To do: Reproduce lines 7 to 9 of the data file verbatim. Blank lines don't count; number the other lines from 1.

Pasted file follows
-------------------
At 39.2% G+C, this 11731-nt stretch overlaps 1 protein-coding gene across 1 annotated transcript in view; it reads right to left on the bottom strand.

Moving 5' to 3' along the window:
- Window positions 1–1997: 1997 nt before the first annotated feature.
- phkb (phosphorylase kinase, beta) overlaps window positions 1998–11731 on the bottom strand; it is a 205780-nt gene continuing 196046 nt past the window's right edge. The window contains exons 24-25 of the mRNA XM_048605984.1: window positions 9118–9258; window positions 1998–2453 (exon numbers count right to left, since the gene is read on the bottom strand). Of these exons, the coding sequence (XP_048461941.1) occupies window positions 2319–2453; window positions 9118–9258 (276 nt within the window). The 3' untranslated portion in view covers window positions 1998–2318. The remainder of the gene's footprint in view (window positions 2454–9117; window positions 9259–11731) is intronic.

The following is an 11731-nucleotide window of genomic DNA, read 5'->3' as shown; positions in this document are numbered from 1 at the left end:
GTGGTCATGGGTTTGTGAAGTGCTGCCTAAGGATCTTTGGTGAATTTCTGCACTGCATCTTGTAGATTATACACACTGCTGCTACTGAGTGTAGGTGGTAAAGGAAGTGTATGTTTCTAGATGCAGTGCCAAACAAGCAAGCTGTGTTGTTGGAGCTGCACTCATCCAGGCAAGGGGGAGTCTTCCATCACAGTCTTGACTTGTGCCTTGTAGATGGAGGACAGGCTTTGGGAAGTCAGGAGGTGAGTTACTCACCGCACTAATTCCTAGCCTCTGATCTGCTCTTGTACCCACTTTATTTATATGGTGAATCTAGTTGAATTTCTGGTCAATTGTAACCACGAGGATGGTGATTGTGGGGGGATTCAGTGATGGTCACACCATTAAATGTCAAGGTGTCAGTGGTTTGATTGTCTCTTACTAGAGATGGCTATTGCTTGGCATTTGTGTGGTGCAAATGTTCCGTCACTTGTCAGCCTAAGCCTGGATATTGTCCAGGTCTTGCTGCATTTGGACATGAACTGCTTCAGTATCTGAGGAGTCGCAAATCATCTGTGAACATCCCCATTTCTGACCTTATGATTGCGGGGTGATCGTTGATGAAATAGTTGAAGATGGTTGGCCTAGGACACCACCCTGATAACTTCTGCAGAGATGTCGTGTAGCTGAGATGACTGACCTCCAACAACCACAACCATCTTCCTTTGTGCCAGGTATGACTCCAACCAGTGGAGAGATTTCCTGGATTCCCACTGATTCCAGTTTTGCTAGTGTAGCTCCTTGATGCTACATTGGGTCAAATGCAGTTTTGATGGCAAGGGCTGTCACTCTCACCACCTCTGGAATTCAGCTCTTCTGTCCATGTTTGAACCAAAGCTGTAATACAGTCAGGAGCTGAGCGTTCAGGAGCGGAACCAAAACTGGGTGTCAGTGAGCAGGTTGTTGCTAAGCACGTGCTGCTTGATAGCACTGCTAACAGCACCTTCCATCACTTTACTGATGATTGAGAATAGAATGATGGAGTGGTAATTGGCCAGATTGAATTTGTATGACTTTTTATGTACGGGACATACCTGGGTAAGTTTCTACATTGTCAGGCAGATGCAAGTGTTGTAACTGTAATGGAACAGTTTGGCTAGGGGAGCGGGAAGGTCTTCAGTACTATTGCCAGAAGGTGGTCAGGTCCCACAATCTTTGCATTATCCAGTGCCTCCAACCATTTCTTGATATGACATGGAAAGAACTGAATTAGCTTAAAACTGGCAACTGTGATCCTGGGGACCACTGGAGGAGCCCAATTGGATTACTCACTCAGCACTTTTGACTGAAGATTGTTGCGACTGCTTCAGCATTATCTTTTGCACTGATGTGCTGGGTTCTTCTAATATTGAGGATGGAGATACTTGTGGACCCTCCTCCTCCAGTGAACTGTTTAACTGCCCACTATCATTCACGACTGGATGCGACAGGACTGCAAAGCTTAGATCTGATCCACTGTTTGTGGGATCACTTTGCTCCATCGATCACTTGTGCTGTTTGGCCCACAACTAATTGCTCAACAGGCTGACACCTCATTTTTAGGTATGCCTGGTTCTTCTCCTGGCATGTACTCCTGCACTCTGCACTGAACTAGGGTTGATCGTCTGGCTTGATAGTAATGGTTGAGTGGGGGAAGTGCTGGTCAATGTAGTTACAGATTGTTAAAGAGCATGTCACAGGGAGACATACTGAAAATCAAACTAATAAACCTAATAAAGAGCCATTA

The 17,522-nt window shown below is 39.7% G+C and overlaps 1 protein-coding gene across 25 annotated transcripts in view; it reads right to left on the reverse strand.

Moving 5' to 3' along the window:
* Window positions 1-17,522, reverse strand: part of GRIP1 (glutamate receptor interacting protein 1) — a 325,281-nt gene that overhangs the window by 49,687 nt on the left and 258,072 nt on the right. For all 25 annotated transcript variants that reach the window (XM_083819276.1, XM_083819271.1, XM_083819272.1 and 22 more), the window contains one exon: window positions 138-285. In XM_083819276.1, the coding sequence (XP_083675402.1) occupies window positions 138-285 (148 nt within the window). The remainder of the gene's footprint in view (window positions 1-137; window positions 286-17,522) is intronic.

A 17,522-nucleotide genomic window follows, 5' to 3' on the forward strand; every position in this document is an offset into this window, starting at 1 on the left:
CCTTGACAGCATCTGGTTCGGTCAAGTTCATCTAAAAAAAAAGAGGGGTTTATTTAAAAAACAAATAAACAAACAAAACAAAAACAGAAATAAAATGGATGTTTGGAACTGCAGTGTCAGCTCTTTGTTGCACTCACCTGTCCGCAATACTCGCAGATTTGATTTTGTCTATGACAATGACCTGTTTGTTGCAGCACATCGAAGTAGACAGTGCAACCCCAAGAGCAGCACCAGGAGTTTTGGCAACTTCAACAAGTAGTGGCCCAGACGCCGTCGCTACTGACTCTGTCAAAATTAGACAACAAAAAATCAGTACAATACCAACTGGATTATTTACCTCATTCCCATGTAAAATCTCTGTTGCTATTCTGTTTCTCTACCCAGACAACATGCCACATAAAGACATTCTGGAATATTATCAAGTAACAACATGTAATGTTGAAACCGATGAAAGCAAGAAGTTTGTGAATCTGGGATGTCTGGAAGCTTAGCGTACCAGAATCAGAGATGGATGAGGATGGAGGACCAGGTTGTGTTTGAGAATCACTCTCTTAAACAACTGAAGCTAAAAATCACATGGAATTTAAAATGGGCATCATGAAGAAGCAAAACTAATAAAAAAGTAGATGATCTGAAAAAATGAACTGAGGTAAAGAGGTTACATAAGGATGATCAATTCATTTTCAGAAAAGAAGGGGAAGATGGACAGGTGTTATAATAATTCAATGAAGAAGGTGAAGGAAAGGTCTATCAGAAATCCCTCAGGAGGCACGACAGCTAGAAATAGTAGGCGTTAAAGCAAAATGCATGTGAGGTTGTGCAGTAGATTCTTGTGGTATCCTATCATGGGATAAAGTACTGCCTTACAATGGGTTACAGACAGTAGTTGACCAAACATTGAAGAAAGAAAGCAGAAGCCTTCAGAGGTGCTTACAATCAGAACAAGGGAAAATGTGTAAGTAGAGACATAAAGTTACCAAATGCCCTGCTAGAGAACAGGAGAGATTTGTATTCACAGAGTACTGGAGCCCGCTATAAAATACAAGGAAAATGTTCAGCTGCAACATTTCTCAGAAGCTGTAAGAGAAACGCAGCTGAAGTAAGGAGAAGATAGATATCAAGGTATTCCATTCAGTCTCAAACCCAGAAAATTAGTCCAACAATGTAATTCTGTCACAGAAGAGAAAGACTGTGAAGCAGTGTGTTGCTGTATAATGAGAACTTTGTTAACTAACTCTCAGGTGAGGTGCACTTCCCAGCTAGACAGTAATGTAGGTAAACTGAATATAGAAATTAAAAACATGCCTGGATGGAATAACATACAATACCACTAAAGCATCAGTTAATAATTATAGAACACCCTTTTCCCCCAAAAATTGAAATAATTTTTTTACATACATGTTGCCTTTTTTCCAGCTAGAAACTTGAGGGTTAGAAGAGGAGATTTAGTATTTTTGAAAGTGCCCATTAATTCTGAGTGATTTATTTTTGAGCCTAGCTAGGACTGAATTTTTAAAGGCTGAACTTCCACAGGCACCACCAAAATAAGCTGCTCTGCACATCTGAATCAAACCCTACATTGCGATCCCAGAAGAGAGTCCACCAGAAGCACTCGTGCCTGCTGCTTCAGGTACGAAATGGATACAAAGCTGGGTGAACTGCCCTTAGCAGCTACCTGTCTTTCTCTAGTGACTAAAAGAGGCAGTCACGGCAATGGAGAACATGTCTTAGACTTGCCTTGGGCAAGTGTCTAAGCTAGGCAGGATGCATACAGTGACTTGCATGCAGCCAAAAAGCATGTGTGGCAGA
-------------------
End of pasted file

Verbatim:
The 17,522-nt window shown below is 39.7% G+C and overlaps 1 protein-coding gene across 25 annotated transcripts in view; it reads right to left on the reverse strand.

Moving 5' to 3' along the window:
* Window positions 1-17,522, reverse strand: part of GRIP1 (glutamate receptor interacting protein 1) — a 325,281-nt gene that overhangs the window by 49,687 nt on the left and 258,072 nt on the right. For all 25 annotated transcript variants that reach the window (XM_083819276.1, XM_083819271.1, XM_083819272.1 and 22 more), the window contains one exon: window positions 138-285. In XM_083819276.1, the coding sequence (XP_083675402.1) occupies window positions 138-285 (148 nt within the window). The remainder of the gene's footprint in view (window positions 1-137; window positions 286-17,522) is intronic.